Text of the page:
Gyutan in Sendai

May 8th, 2009 | By | Category: Food

Sendai Date No Gyutan SignOn a recent trip to Sendai, located in Miyagi Prefecture in the Tohoku Region of Japan, I was told that the regional specialty that I had to try was gyutan. Sometimes I think it’s better not to know too much about what you are eating beforehand and this is one of those cases.  When I asked what gyutan was I was told it was beef tongue.  For a girl can very easily pass by beef of any kind and has never eaten a McDonald’s hamburger in her life, voluntarily eating beef tongue was a bit of a stretch to say the least!

On our first night in Sendai I took on the culinary challenge of gyutan at Date No Gyutan with my husband and one of his colleagues.  The restaurant has a modern feel with prompt and friendly service despite the crowds waiting to dine during the holiday rush that is Golden Week.

The gyutan is grilled on the premises in an open kitchen which sent the aroma of grilling meat wafting throughout the restaurant, tantalizing the diners as they patiently waiting to be seated.

Sendai Date No Gyutan Kitchen

The menu offered a choice of either salt or miso gyutan and combination plates with either thin or thick slices. My husband, a meat lover, ordered the thick slices (pictured on the left) at the suggestion or our hotel concierge and I opted for the thinner slices (pictured on the right).  Accompanying our selection was a pickled salad of cabbage with carrots and cucumber that had a peppery flavor, miso vegetables, gyutan broth and as much rice as you could eat. After sampling both, we agreed that the thin sliced Gyutan with miso flavor was the clear winner.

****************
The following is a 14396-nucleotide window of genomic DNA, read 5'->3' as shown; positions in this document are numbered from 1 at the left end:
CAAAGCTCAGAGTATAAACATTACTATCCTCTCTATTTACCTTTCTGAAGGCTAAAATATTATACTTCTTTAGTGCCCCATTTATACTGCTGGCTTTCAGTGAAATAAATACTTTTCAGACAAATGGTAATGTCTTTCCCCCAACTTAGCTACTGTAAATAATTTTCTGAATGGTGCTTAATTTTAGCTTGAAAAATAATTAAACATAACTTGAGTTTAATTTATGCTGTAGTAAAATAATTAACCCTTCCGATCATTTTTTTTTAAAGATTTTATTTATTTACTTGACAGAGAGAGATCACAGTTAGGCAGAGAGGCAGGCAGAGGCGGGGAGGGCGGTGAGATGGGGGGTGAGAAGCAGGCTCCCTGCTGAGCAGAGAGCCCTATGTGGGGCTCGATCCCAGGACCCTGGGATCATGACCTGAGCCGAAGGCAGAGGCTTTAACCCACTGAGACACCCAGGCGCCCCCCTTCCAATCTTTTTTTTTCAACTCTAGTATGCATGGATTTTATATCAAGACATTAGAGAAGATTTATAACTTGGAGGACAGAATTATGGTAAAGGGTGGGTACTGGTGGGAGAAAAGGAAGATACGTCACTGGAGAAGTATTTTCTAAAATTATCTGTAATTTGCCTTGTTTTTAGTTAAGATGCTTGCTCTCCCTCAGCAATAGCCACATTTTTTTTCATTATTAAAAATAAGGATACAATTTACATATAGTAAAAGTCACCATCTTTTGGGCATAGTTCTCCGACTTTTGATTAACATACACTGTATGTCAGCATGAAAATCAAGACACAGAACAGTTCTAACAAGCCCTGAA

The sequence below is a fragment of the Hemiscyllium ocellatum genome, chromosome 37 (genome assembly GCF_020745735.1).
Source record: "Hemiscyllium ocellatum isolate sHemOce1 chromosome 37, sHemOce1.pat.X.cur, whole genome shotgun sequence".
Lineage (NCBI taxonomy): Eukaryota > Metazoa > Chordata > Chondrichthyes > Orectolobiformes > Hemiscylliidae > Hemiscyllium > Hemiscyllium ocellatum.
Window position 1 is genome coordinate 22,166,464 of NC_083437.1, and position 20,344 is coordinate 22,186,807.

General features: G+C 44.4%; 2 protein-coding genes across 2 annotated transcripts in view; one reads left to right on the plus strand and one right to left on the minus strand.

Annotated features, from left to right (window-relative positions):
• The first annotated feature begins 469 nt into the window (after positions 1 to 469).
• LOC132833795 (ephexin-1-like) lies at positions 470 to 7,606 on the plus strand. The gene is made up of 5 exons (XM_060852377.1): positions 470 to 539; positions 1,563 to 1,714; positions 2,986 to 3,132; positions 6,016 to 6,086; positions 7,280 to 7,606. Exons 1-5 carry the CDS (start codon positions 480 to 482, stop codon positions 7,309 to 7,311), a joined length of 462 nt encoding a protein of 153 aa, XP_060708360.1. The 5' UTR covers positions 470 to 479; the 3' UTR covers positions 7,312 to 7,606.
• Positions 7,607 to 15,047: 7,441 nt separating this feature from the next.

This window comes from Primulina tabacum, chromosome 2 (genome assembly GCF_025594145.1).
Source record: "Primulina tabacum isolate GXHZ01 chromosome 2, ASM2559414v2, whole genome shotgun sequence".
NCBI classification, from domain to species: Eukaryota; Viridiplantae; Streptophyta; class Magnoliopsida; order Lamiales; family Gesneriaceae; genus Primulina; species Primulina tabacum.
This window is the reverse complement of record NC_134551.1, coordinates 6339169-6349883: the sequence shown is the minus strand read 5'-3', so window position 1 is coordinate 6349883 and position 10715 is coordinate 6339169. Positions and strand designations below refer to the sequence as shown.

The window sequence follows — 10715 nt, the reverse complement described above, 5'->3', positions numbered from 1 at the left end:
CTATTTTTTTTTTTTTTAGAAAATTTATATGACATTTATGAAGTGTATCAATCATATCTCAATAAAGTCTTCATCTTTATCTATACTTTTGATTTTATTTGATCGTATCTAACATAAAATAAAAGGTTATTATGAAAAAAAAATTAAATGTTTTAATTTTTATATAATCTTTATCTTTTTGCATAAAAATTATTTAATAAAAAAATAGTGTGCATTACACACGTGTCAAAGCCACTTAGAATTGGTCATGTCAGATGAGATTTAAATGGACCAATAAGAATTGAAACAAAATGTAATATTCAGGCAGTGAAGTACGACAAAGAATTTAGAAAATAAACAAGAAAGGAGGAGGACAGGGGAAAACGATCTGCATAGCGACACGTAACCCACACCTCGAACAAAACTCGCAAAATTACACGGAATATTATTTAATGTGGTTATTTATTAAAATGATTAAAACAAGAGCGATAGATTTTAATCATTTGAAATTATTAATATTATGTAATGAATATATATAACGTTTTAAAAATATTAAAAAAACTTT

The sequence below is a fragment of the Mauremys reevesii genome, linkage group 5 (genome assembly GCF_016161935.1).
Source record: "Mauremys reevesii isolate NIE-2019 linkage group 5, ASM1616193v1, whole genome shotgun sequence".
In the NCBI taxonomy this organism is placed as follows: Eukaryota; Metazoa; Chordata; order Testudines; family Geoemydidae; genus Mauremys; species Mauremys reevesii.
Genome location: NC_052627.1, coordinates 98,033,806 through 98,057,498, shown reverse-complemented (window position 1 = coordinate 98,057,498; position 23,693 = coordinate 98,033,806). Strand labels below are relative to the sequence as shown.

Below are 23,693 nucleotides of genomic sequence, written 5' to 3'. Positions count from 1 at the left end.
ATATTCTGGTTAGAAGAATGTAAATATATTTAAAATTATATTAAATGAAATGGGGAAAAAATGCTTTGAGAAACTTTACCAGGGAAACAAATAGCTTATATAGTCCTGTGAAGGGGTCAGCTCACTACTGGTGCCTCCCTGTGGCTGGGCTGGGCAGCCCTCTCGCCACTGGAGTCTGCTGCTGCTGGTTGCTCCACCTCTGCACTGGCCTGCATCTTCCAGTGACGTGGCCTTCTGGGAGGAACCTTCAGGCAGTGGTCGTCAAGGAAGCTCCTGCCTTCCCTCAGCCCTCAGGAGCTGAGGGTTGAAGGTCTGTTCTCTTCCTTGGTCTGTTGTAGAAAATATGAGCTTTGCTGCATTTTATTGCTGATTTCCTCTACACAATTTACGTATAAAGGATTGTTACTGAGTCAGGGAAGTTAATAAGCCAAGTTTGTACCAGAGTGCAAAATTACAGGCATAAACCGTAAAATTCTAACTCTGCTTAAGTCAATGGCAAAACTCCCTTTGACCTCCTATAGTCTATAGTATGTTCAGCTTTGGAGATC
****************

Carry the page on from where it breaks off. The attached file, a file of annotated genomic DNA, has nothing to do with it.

Sendau Gyutan Thick Slices

Sendai Gyu-tan

While in Sendai we stayed at the Metropolitan Hotel Sendai which is conveniently located next to Sendai Station and a short walk to Date No Gyutan .  The restaurant is open daily from 11AM until 10PM and offers an English menu.

At first glance Date no Gyutan may appear to a store rather than a restaurant as there are display cases of gyutan in the front with staff selling packages of this Sendai culinary treat but don’t be dismayed, the entrance to the restaurant itself is to the left of the display cases.

Sendai Date No Gyutan Front

Click on the open red circles on Date No Gyutan access map (in Japanese) to see images of the four restaurants located within walking distance of Sendai Station (shaded orange on the map).

If you are in Sendai be sure to try gyutan and look for other regional foods from the Tohoku and Kanto Regions when you visit.

Image Credit:  Personal Collection

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  1. I tried fugu, but I have to say, I still think lutefisk is way more dangerous. even our japanese host who insisted on trying lutefisk agreed.

  2. This is the same restaurant I tried at the end of last year! It was great! Hummm, I think you may actually like the other things I wrote about, such as pickled fugu overies or suppon.

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